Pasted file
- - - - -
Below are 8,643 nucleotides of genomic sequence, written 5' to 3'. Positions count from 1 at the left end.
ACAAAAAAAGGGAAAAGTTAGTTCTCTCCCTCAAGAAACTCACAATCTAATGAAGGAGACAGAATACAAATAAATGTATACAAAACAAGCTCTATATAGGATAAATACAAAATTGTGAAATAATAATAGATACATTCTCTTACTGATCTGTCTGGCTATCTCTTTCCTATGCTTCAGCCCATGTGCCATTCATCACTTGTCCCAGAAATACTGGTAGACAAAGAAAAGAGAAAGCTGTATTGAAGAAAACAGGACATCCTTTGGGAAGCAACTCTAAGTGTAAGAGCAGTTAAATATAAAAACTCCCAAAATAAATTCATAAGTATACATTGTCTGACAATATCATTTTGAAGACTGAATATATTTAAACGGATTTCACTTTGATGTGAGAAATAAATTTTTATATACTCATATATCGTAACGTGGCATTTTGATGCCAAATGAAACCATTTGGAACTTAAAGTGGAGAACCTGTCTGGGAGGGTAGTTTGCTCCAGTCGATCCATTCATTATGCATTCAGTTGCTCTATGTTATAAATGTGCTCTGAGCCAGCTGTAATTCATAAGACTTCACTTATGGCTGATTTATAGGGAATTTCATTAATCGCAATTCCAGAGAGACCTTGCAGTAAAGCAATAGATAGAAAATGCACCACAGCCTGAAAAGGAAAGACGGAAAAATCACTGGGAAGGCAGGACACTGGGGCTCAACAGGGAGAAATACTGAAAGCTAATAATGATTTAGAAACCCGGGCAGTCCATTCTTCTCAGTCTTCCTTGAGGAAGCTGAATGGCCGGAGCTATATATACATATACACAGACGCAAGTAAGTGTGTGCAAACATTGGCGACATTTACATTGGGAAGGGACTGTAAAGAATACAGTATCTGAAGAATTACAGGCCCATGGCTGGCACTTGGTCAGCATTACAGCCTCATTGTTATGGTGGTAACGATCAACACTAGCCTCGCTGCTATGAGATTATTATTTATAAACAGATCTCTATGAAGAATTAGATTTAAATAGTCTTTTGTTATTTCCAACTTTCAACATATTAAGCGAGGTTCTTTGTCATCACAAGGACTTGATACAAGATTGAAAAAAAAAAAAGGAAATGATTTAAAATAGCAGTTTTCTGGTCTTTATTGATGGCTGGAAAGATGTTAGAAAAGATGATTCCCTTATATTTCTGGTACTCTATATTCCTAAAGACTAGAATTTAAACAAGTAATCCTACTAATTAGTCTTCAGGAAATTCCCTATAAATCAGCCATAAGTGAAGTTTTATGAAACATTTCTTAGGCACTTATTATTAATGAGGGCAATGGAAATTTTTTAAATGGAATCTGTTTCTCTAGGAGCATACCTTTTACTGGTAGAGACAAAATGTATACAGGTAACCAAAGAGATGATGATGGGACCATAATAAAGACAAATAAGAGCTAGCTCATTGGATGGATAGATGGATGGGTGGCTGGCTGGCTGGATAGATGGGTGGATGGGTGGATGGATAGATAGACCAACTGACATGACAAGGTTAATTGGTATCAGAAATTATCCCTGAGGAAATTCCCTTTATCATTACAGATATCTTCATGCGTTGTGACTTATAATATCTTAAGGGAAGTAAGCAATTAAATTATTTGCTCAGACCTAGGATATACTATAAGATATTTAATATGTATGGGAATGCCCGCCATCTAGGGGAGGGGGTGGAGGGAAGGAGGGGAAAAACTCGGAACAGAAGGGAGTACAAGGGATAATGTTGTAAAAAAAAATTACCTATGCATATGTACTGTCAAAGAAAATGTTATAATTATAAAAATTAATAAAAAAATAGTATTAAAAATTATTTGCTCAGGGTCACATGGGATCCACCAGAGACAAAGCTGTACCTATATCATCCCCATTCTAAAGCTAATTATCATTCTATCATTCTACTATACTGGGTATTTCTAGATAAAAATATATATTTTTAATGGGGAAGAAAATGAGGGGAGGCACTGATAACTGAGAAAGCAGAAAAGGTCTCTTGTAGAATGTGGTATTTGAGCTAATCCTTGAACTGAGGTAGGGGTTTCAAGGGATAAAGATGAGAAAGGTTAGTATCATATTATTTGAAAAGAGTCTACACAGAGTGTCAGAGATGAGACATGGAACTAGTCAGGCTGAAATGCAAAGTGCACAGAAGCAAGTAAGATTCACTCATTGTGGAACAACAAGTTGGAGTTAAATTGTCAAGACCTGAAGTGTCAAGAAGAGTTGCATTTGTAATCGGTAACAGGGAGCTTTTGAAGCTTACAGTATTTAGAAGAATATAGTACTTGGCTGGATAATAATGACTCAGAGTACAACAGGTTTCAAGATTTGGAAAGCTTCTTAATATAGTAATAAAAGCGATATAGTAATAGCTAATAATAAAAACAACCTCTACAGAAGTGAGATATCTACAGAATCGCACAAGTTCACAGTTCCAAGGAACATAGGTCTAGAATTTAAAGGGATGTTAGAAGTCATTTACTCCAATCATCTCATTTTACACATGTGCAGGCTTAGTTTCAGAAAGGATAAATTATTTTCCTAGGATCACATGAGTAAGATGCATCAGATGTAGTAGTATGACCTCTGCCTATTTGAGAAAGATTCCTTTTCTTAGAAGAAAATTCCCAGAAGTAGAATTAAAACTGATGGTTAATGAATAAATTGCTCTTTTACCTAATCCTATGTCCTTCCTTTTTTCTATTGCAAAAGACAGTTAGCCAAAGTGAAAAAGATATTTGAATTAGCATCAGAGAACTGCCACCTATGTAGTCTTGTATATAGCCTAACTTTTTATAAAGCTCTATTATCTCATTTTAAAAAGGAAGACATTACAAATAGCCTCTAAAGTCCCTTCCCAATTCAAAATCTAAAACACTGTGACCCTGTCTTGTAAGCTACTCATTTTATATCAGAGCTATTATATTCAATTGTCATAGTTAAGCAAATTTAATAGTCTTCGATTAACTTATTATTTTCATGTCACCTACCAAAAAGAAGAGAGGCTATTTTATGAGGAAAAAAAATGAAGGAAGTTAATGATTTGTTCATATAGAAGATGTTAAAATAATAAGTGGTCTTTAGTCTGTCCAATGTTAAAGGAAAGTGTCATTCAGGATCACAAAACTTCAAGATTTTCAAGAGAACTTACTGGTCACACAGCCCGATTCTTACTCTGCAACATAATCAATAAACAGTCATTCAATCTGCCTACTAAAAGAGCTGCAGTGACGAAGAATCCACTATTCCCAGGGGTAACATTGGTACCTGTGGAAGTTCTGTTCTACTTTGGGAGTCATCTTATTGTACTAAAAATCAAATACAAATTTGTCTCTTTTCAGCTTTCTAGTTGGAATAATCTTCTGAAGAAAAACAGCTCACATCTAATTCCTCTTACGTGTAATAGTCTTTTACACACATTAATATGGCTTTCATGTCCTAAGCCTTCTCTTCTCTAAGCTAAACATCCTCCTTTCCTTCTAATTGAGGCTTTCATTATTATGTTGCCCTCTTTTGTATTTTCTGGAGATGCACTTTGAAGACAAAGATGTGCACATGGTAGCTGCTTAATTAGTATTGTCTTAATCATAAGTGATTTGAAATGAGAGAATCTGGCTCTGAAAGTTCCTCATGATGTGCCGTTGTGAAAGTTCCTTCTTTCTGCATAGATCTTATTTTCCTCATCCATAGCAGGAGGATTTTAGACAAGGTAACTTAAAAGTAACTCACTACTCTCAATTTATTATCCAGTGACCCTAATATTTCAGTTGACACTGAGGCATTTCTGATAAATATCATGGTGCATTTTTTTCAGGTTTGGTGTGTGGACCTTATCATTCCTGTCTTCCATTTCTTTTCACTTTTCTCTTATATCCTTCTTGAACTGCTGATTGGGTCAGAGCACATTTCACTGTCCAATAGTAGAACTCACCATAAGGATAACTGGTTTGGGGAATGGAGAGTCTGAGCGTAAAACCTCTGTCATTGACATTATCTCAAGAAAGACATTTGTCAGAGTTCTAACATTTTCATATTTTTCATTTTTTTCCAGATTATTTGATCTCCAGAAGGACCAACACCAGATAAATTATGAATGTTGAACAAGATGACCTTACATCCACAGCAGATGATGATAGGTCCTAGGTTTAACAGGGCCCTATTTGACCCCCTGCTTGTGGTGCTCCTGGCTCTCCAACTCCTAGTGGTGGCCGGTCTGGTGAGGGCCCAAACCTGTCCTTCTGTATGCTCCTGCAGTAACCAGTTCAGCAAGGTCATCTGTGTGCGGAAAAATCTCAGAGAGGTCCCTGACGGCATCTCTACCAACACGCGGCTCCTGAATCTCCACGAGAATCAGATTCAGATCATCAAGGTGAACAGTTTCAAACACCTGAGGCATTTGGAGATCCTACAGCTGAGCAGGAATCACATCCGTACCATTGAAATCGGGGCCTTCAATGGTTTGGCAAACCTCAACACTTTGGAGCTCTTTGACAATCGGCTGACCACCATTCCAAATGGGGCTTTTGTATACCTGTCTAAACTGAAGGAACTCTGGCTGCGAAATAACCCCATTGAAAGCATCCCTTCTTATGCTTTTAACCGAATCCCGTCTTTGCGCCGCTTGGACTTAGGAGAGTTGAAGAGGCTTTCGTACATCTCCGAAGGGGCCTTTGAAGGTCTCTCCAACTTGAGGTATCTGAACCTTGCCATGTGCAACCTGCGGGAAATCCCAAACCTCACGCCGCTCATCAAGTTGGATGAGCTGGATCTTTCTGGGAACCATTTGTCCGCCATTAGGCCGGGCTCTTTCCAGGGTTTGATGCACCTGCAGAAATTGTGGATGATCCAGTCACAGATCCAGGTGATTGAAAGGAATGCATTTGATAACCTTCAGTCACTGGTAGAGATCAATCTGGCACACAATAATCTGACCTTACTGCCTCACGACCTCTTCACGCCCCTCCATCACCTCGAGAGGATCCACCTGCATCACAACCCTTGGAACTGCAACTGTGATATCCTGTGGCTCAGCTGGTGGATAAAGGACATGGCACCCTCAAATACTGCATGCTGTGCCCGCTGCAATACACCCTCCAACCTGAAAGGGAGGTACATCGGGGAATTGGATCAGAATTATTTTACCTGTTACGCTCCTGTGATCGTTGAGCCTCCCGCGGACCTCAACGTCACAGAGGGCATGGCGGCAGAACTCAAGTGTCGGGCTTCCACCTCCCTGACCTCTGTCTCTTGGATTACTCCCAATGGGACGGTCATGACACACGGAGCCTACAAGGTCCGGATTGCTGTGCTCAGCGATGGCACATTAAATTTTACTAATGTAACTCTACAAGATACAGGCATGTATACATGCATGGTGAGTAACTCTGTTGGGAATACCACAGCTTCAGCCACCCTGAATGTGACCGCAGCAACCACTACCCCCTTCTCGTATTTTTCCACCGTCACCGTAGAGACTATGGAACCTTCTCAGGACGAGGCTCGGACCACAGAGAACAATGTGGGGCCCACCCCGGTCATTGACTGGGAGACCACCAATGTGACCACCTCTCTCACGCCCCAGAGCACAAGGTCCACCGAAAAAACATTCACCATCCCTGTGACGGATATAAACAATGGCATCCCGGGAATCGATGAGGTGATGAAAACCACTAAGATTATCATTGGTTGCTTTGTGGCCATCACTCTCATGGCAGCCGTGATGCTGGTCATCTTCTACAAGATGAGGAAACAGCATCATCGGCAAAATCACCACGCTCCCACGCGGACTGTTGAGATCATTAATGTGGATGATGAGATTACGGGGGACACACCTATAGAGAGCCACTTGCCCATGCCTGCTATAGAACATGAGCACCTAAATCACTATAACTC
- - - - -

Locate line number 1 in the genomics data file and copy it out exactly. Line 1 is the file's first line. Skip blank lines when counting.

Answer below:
Below are 8,643 nucleotides of genomic sequence, written 5' to 3'. Positions count from 1 at the left end.